Overnight a reader sent me a link to a YouTube video, in which a seemingly resurrected Sergey Mavrodi smiled awkwardly and help up a sign.

On first viewing I knew something was off about the video but initially I couldn’t figure out what.

I felt like I was watching a CGI video, but only so far as the awkward smile and head movements went. The rest of the video lent itself to being real.

Then it dawned on me… I was watching a Deepfakes video.

For those unfamiliar with Deepfakes, the software emerged in late 2017 as a relatively simple way to superimpose a face onto another person’s body.

Some clever political videos initially emerged  but Deepfakes quickly gained notoriety in porn circles.

With a bit of effort some pretty convincing videos have been created (Donald Trump and Barack Obama have both been targeted). None of the Deepfakes videos however, at least in my opinion, have yet to overcome the uncanny valley.

And this is true of the Mavrodi video.

In addition to the previously stated awkward smile and head movements, other giveaways include:

  • Mavrodi’s glasses not having arms to his ears;
  • the fat neck (Mavrodi never had a double chin, not even when he was overweight);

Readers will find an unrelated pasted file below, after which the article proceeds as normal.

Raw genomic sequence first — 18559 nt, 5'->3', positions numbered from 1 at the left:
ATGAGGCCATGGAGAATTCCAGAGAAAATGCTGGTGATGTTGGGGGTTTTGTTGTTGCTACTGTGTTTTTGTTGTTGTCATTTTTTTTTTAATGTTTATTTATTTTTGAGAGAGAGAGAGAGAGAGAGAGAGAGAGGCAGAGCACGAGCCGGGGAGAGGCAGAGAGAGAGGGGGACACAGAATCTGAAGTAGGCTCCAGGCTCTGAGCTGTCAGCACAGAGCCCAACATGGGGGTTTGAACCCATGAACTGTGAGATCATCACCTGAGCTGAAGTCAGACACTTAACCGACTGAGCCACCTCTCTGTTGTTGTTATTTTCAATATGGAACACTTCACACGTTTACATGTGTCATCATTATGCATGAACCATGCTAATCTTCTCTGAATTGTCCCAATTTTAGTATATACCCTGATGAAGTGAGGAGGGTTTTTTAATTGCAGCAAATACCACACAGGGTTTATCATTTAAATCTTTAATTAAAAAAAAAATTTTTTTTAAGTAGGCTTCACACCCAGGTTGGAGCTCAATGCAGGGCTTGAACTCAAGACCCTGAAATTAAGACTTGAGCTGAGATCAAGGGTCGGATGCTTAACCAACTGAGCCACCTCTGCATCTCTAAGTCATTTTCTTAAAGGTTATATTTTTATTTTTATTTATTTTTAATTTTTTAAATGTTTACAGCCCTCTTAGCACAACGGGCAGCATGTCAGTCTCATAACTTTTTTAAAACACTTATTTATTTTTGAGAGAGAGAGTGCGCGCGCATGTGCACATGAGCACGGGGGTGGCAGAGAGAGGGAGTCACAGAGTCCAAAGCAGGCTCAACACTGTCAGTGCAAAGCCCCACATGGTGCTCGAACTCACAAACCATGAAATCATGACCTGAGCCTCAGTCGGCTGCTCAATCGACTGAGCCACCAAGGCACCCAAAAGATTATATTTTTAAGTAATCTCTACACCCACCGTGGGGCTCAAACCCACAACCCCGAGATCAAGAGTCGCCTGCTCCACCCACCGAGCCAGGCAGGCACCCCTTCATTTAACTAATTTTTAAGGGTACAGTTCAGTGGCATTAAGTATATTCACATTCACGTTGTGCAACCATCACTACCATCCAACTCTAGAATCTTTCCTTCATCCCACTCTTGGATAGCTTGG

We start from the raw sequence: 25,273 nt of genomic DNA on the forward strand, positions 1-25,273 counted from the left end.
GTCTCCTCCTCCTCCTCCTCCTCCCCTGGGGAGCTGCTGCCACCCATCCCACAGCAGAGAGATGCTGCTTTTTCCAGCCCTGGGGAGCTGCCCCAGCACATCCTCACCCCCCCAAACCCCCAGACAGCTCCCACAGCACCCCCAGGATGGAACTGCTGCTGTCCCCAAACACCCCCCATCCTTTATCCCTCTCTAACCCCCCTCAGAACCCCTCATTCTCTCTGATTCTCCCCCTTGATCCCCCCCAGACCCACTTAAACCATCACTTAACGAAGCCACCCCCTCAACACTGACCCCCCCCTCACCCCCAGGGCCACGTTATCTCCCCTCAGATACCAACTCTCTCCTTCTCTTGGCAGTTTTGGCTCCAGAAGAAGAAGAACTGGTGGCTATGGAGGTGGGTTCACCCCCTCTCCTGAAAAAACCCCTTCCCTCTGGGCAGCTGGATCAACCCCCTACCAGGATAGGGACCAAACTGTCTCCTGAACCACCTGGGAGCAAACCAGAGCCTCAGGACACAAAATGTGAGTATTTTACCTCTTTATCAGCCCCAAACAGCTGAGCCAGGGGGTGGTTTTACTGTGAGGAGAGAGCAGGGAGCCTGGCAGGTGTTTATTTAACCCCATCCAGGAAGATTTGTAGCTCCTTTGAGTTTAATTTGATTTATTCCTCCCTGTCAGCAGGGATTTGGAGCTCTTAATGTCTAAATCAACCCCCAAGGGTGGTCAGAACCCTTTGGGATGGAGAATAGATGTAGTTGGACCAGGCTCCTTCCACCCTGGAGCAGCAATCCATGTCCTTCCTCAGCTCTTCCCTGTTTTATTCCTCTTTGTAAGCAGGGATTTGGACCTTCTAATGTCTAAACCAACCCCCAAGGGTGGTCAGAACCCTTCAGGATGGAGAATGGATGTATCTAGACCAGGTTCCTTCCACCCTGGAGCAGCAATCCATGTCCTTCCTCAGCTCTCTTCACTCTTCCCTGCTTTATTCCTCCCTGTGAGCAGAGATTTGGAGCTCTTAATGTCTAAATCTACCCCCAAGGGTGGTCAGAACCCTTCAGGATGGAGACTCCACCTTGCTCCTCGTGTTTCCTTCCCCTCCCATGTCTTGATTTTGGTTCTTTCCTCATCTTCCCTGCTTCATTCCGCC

• the reddish hair color of the actor; and
  • Mavrodi doesn’t speak in the video (he was never one to shy away from the camera)

The video was uploaded on October 19th to a YouTube account bearing the name VnukElkina.

The one-line video description in Russian reads (auto-translated);

Sergey Panteleevich Mavrodi shot a video of 2018.

Perusal of the channel reveals a second video, uploaded on October 14th – in which the actor speaks:

Here the same giveaways exist as in the first video. Additionally the voice is obviously off and Mavrodi’s eyebrows don’t move.

The chosen category of both videos is “comedy”, so for now Mavrodi’s resurrection appears to be joke.

Hopefully scammers trying to resurrect MMM Global don’t run with it hey…